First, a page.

Utilizing finance and taxation policies to improve the construction of information infrastructure, enhancing the level of information technology development to drive industrial upgrading
The speed, cost, and accessibility of information technology infrastructure are of great significance to producer services and industrial upgrading. Information technology infrastructure has obvious externalities and thus requires strong government support policies. All countries with advanced information technology infrastructure such as the USA, India, Ireland, and others have realized the substantial development of information technology infrastructure by way of strong national support policies. For China, support of the construction of information technology infrastructure on the part of finance and taxation policies can be provided in the following two aspects: (1) increasing the investment in the construction of information technology infrastructure, so as to enhance the speed of information transmission, increase network capacity, reduce usage costs, and solve problems related to compatibility and interactivity; (2) implementing the Notes on Several Policies to Further Encourage the Development of the Software Industry and the Integrated Circuit Industry issued by the State Council, work out standards to identify high-tech service enterprises in the information technology infrastructure area, and the Ministry of Science and Technology, the Ministry of Finance and State Administration of Taxation should make concrete stipulations on corporate R&D investment, the proportion of income from high-tech products sales, and requirements of academic qualifications and professional titles of the employees. The government should ensure that companies engaged in the construction of information technology infrastructure can fully enjoy current preferential taxation policies, so as to attract social capital to invest more in the construction of information technology infrastructure.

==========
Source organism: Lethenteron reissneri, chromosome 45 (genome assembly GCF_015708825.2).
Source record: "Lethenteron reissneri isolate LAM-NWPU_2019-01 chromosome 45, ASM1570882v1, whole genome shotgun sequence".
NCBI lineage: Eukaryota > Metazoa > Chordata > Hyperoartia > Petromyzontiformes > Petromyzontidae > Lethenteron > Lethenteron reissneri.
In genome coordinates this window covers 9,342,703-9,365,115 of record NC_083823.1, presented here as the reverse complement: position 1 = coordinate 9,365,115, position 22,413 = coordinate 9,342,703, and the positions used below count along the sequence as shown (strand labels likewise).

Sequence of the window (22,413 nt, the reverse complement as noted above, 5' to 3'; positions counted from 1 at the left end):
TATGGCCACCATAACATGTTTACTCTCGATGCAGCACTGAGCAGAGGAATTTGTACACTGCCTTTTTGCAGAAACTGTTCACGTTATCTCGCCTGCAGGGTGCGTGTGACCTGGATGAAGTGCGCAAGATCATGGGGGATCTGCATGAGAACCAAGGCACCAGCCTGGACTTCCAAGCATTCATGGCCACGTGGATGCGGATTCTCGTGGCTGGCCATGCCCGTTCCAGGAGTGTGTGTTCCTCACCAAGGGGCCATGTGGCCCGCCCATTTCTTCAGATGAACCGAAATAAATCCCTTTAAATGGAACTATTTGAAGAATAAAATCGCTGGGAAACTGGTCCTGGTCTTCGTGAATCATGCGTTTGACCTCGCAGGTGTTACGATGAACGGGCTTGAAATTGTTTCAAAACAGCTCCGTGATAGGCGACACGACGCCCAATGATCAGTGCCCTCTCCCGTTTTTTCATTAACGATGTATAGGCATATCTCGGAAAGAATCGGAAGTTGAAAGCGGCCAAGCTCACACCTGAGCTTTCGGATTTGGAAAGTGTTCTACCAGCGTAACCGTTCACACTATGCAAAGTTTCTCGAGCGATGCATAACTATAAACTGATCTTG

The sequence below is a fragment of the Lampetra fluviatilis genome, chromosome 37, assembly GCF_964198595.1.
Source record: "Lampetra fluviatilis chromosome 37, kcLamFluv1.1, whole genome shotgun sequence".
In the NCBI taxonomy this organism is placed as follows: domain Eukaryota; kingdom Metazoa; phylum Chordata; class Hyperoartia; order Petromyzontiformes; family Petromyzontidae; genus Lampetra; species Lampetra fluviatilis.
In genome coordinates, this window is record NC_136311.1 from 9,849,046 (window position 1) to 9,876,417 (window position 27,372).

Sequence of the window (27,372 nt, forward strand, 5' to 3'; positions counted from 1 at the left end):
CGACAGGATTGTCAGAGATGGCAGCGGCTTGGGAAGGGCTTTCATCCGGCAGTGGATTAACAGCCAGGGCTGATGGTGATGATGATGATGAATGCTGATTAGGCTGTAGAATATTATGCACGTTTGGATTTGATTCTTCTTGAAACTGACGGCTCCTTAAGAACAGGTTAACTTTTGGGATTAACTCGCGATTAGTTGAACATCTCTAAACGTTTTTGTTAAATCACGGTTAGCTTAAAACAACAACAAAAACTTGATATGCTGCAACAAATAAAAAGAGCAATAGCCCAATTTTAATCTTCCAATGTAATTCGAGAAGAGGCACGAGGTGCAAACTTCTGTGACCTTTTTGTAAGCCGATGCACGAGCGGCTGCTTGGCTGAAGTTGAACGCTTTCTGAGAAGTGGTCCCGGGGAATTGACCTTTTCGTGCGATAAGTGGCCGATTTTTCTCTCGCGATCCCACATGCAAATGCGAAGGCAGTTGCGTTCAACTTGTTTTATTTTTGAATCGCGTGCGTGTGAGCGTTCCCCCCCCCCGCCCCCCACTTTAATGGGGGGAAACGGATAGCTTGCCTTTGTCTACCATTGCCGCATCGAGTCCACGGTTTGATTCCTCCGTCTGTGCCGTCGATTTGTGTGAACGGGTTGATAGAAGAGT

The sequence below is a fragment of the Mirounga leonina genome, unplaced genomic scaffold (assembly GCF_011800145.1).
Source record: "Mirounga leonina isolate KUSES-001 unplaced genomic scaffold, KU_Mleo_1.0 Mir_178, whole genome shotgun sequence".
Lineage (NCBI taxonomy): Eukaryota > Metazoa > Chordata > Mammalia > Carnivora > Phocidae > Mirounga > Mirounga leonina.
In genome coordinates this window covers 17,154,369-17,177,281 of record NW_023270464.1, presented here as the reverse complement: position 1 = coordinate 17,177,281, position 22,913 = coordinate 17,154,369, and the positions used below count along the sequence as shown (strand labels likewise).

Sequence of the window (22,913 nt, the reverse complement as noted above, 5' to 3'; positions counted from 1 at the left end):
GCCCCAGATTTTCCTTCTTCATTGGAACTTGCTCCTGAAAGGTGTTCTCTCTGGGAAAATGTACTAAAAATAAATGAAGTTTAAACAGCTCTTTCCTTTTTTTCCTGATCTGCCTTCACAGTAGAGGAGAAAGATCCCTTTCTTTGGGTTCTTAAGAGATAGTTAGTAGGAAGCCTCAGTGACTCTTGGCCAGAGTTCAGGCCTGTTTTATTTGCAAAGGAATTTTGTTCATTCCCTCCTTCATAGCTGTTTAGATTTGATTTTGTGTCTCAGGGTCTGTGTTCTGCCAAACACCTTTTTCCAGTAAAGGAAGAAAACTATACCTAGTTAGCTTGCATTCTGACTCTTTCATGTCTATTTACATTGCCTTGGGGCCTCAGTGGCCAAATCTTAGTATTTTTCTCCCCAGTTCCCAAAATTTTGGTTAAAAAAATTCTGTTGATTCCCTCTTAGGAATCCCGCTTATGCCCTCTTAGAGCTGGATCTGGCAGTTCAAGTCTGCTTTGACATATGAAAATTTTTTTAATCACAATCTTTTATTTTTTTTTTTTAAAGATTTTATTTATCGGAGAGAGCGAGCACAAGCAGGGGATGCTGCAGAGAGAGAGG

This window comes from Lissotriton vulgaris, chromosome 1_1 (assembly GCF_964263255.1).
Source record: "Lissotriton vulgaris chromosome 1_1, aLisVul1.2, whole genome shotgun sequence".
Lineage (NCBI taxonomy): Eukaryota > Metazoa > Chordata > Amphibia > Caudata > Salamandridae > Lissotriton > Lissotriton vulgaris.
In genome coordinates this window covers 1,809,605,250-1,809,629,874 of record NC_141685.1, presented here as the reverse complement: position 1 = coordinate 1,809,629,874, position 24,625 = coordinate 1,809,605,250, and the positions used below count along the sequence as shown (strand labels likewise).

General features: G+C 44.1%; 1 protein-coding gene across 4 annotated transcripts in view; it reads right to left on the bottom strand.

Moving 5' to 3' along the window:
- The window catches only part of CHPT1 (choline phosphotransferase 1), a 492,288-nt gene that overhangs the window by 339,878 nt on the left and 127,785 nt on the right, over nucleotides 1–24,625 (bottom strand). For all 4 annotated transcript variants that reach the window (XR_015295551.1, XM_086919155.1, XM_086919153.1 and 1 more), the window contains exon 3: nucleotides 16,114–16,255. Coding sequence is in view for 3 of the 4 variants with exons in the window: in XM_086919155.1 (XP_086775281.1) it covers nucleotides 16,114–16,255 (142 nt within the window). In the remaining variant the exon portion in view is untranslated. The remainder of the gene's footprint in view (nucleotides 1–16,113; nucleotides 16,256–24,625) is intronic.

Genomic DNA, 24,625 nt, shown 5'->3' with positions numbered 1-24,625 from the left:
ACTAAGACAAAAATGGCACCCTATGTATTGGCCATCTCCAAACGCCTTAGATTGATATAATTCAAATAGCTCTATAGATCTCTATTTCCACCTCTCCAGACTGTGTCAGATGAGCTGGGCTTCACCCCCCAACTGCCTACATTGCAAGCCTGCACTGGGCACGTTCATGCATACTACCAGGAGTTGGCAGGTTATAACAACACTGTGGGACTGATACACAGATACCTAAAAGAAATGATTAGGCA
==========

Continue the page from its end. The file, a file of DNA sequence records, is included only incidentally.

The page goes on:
Actively and discreetly promoting the pilot work of changing the sales tax to an value-added tax for the modern service industry